If you go down to the woods today…
The National Trust estate of Hardcastle Crags is not to be missed. There are miles and miles of footpaths along the steep-sided river valley and criss-crossing through the woods.
Hardcastle Crags is spectacularly beautiful all year round. In the spring the ground is carpeted with bluebells and the trees burst into life creating a canopy of green. In the summer the woods are a great place for a picnic and a paddle. Perch on a rock high above the trees and feast on the lovely views, or relax on the banks of Hebden Water and watch herons fishing and dippers flitting from stone to stone.
The gorge-like wooded valley houses a unique ecosystem. The woods are teaming with wildlife, literally so in the case of the Crags’ most famous residents, the giant hairy wood ants who build amazing mound-shaped nests several feet high. Listen out for woodpeckers and tawny owls and keep an eye out for roe deer.
Hardcastle Crags is internationally famous for its fungi, which sprouts up all over the woods each autumn. In October the beech trees turn a magnificent shade of gold. During the winter, there are gushing waterfalls and, if the weather turns cold, icicle grottoes on the rocky riverbank cliffs.
Set in the heart of Hardcastle Crags is Gibson Mill, a handsome early 19th century textile mill in an idyllic setting next to a millpond. A model of green energy in a verdant setting, the mill is powered by water turbines, solar panels and a large tiled wood-burning stove.
Only a mile from Elmet Farmhouse, Hardcastle Crags can be reached on foot via Pecket Well Clough, an old stone-paved packhorse track. During the school holidays there are children’s activities and events. Find out more at the National Trust website.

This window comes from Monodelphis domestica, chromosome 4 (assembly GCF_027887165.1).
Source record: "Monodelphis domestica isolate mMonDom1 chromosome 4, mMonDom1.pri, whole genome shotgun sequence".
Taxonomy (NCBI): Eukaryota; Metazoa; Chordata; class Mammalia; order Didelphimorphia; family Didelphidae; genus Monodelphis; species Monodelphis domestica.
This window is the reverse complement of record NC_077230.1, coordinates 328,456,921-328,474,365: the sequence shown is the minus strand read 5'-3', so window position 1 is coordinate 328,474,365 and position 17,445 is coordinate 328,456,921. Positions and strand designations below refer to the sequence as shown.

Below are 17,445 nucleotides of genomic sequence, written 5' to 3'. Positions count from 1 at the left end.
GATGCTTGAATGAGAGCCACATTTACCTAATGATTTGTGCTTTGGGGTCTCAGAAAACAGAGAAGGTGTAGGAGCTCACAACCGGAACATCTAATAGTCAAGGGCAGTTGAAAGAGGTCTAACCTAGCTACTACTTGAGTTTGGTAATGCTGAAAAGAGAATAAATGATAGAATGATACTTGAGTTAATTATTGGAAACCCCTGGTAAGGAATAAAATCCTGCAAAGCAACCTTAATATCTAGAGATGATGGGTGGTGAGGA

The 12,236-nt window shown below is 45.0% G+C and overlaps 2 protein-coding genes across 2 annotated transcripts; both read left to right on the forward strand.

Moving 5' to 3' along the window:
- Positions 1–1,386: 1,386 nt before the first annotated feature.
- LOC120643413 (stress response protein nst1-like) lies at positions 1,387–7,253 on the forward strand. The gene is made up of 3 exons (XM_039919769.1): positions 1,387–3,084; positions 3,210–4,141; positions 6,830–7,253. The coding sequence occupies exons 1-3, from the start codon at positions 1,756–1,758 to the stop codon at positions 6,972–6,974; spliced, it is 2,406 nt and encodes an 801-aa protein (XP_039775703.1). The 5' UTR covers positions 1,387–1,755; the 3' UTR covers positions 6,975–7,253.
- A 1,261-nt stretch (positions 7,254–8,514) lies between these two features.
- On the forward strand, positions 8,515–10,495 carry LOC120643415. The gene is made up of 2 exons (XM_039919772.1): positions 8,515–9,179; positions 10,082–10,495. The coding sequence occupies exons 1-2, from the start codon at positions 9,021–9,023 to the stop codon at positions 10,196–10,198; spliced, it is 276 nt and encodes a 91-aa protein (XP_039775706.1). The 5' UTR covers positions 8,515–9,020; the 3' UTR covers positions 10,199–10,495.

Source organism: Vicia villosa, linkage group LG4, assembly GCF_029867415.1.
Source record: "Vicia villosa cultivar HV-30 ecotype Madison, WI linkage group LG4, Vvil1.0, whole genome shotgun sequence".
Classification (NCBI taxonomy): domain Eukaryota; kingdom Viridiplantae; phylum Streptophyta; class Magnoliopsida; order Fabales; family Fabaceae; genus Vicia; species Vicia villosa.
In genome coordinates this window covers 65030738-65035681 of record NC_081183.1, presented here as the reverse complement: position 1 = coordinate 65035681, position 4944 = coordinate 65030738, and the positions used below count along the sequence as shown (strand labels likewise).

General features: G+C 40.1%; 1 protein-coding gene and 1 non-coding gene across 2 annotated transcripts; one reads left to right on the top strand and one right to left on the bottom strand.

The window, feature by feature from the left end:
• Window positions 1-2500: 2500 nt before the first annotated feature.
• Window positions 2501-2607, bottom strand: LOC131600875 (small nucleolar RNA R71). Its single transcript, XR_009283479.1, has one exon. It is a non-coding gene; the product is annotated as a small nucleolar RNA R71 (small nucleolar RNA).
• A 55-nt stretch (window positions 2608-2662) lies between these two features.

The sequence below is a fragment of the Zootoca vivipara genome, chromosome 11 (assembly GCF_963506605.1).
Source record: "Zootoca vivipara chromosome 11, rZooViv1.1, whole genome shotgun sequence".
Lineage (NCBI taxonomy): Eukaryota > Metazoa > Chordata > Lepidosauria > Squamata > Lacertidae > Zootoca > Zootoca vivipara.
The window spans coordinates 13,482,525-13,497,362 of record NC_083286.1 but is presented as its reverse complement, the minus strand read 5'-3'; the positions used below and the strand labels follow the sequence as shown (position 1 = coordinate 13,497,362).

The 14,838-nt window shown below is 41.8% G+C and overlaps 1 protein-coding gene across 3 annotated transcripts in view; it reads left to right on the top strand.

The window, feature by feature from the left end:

Spectacular display of the bluebells in Hardcastle Crags during May 2017
A walk through Hardcastle Crags on a beautiful spring day (10 June 2015)
Gibson Mill, an early 19th century textile mill in Hardcastle Crags near Hebden Bridge. Built by Abraham Gibson of Greenwood Lee shortly before his death in 1805, it was originally a water-powered cotton spinning mill but a loom shop was added in 1840 and a steam engine was installed in 1852. One of the first cotton mills in the Upper Calder Valley, Gibson Mill produced fustian cloth (the generic name for corduroy and moleskin) until its closure in the late 1880s. After this it became an entertainment emporium, housing a dance hall, a restaurant and a roller skating ring, with boating on the millpond. After the Second World War, Gibson Mill was transferred to the National Trust along with the rest of the Hardcastle Crags estate. Powered by its own water turbine and solar panels, it now features displays about alternative energy and the mill’s history and a cafe heated by a large tiled wood-burning stove.
Gibson Mill was one of a series of mills on the banks of Hebden Water, but it is one of the last to survive, along with Bridge Mill and Nutclough Mill in Hebden Bridge. Remains of other dams, weirs and watercourses can be seen along the river throughout Hardcastle Crags, as in the photos below.
© Text and images copyright Lesley Jackson